24 Jun 2013

Are we moving closer to treating variant CJD?

A blood test for variant CJD – once known as mad cow disease – has moved a step closer after trials on 5,000 blood samples provided by the American Red Cross proved it does not falsely say the disease is present.

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The test, devised by scientists at the Medical Research Council’s prion unit and the NHS National Prion Clinic, based in Queen’s Square, central London, only detects seven in 10 cases of vCJD.

But the team say that the fact there are no false positives means it should now be suitable for the anonymous screening of a large sample of UK donors to see whether the test is able to detect silent infection – and it could be developed to screen national blood supplies.

Last year, Channel 4 News exclusively revealed that the test was already being offered to patients from around the UK and some from abroad who are suspected of having vCJD. Until now the only way of confirming diagnosis has been through tonsil biopsies, while the patient is alive, or from the brain after they have died.

It now needs a further UK trial of between 20,000 and 30,000 blood samples and the team is looking at speeding up their current test in order to be able to deal with such a large volume.

Studies of tonsil samples indicated that one in 4,000 people in the UK (15,000 in all) could be infected with vCJD. But last summer it was (quietly) announced by the Health Protection Agency that a further study on appendixes showed it may be double that number – one in 2,000. Indeed in the older age group tested, nearly one in 1,000 appendix samples tested positive.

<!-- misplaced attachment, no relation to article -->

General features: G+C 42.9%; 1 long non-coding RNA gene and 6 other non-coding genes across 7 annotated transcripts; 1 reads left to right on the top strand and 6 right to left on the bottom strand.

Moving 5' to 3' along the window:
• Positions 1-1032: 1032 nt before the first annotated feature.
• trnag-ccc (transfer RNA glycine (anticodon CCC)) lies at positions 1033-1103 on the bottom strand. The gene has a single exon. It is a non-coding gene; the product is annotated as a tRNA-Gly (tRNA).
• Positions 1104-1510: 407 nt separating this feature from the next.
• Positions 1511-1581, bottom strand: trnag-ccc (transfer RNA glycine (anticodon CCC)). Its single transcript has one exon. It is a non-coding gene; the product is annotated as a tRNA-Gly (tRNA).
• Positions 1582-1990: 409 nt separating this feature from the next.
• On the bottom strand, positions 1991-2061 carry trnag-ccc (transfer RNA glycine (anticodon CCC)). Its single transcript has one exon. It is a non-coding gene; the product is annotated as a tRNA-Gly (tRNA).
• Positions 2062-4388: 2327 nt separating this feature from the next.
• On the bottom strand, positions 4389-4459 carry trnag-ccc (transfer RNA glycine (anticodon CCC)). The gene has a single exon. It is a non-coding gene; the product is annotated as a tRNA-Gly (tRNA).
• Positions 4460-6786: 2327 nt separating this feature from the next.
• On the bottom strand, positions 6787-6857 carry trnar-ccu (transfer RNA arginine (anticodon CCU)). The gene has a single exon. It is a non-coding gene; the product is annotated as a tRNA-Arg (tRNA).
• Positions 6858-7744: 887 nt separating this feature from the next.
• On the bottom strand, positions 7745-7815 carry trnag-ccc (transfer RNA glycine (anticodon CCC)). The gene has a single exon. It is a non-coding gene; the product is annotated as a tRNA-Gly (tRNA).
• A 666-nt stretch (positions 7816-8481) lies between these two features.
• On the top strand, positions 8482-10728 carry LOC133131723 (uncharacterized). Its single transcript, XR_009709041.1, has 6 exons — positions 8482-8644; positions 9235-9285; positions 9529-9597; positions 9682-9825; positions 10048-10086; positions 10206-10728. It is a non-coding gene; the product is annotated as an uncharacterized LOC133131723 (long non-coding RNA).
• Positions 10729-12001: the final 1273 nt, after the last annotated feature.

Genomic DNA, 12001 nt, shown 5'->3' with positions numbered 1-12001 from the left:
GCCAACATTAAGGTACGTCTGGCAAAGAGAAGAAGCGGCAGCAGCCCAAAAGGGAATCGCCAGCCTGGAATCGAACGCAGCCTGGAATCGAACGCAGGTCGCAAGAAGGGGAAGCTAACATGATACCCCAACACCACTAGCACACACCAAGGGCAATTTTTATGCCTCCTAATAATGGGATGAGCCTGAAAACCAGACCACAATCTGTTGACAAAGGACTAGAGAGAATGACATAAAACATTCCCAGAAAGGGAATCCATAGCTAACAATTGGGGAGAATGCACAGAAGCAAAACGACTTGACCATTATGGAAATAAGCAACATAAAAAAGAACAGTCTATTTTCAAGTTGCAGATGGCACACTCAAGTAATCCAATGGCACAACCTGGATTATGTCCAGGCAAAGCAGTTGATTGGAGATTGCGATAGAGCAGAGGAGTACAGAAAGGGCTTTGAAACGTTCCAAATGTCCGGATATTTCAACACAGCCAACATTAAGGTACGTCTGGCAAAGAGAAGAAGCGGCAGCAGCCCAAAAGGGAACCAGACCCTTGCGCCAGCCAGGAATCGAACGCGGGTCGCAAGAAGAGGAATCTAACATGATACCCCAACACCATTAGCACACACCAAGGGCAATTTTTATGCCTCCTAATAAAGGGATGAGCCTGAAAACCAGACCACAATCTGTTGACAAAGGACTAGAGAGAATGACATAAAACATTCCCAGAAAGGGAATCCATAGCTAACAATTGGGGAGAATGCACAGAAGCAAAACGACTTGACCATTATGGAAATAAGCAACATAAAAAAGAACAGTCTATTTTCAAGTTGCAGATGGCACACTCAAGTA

The news was announced to 100 families of patients with all forms of CJD, including genetic and sporadic as well as vCJD, who were attending an open day of the MRC prion unit held to mark 100 years of the Medical Research Council.

At the same time, Professor John Collinge, who is part of the team developing the blood test, also announced that they have developed a human version of an antibody that can block Prion infection in mice. The antibody is being tested further prior to seeking regulatory approval for clinical trials in patients with CJD.

Professor Collinge told Channel 4 News that while the antibodies have been in development for 10 years, they have now been manufactured and they were now “very close” to becoming a treatment.

He said they were now conducting safety testing and other work needed before seeking regulatory approval for human clinical trials which he hoped would begin within the next 12 months.

If successful, this could lead to the first effective treatment for dementia.

Furthermore, the unit has shown that this antibody is able to block some of the damaging effects on brain tissue by a toxic substance called amyloid beta which is involved in Alzheimer’s disease suggesting the treatment may have a wider role in treating dementia.

Colin Beatty, whose wife Annie died aged 70 from sporadic CJD, welcomed the news. Mr Beatty said that when they were first given the news it was a bombshell, not least because they knew it was a death sentence.

Mrs Beatty survived far longer than most patients with sporadic CJD. Many die three to six months after diagnosis but she lived for more than four years and the number of blood tests and MRI scans she had were used in the research on how the disease progresses.

“We knew that even if they come up with a cure it would be too late for Annie,” Mr Beatty said. “But we said let’s do it for the sake of research.”

Now, he said, he is beginning to feel optimistic that a treatment is in sight.

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